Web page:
Lisa Olstein’s “Dear One Absent This Long While” is a lovely poem, and especially appropriate for the rainy early spring we’re having here, when “everything blooms coldly.”
In what I thought of as an unsent letter, the speaker addresses the absent person—though the poem leaves open the identity of the missing loved one—revealing how she’s been so anxious to see him or her that she’s mistaken “leaves in the wind,” “the retreating shadow of a fox, daybreak” for the return of the absent loved one.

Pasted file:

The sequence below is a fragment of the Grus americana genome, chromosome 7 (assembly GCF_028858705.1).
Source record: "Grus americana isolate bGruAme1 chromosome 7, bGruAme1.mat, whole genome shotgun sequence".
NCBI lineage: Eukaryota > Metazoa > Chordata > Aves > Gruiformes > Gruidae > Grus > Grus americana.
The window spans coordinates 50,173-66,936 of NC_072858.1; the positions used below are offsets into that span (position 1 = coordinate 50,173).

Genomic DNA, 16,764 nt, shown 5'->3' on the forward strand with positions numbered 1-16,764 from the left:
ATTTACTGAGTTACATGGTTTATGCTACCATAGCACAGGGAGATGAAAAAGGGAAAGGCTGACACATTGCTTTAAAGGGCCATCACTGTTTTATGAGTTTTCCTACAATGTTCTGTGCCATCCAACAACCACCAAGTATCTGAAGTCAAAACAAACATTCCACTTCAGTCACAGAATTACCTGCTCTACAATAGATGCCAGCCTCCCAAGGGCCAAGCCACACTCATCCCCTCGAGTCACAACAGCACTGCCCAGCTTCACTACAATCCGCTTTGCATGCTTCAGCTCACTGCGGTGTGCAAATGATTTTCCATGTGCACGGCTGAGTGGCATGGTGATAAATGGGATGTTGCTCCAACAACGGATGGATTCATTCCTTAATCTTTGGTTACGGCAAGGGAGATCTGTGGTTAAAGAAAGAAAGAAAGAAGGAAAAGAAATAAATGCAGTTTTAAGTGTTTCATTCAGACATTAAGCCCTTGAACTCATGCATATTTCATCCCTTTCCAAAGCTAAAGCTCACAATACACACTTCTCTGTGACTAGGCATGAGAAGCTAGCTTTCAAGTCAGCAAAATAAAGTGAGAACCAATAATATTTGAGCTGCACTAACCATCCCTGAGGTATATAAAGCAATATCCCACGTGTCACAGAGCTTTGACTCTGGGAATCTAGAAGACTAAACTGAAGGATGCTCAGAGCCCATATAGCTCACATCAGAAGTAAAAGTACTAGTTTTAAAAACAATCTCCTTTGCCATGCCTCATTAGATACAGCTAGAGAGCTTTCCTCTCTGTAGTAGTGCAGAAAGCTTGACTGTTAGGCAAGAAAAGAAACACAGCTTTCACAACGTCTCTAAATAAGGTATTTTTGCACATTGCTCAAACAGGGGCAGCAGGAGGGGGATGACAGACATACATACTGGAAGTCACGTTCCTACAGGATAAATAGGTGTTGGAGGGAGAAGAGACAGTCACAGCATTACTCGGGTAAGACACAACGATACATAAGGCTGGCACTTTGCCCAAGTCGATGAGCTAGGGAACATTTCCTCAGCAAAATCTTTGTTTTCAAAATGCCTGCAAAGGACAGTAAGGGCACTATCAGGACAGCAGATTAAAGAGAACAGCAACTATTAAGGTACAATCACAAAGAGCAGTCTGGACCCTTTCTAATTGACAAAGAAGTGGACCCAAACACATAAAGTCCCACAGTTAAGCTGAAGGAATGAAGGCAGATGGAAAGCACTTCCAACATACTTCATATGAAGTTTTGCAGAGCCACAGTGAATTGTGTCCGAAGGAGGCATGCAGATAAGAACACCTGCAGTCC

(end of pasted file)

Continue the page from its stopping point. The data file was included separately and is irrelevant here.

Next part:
In the meantime, the speaker (solitary, we understand, since the other who wait are the cat and the stove—stoves in poems always remind me of Bishop’s “Sestina,” by the way) takes to planting to pass the time:
June efforts quietly.I’ve planted vegetables along each garden wall
so even if spring continues to disappointwe can say at least the lettuce loved the rain.